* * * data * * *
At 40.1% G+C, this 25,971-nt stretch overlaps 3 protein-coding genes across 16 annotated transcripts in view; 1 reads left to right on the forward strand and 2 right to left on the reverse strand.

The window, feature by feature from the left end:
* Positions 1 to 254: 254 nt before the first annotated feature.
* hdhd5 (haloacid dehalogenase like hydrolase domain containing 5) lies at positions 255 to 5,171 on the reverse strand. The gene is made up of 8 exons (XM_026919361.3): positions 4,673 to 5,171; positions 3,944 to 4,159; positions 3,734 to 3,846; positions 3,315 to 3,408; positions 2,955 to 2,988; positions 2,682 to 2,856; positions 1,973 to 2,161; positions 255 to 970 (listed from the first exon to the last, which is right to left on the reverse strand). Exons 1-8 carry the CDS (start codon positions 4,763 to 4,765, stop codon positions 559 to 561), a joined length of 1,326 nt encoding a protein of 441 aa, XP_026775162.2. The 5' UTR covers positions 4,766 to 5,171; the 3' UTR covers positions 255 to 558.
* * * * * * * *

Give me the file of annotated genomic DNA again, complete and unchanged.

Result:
At 40.1% G+C, this 25,971-nt stretch overlaps 3 protein-coding genes across 16 annotated transcripts in view; 1 reads left to right on the forward strand and 2 right to left on the reverse strand.

The window, feature by feature from the left end:
* Positions 1 to 254: 254 nt before the first annotated feature.
* hdhd5 (haloacid dehalogenase like hydrolase domain containing 5) lies at positions 255 to 5,171 on the reverse strand. The gene is made up of 8 exons (XM_026919361.3): positions 4,673 to 5,171; positions 3,944 to 4,159; positions 3,734 to 3,846; positions 3,315 to 3,408; positions 2,955 to 2,988; positions 2,682 to 2,856; positions 1,973 to 2,161; positions 255 to 970 (listed from the first exon to the last, which is right to left on the reverse strand). Exons 1-8 carry the CDS (start codon positions 4,763 to 4,765, stop codon positions 559 to 561), a joined length of 1,326 nt encoding a protein of 441 aa, XP_026775162.2. The 5' UTR covers positions 4,766 to 5,171; the 3' UTR covers positions 255 to 558.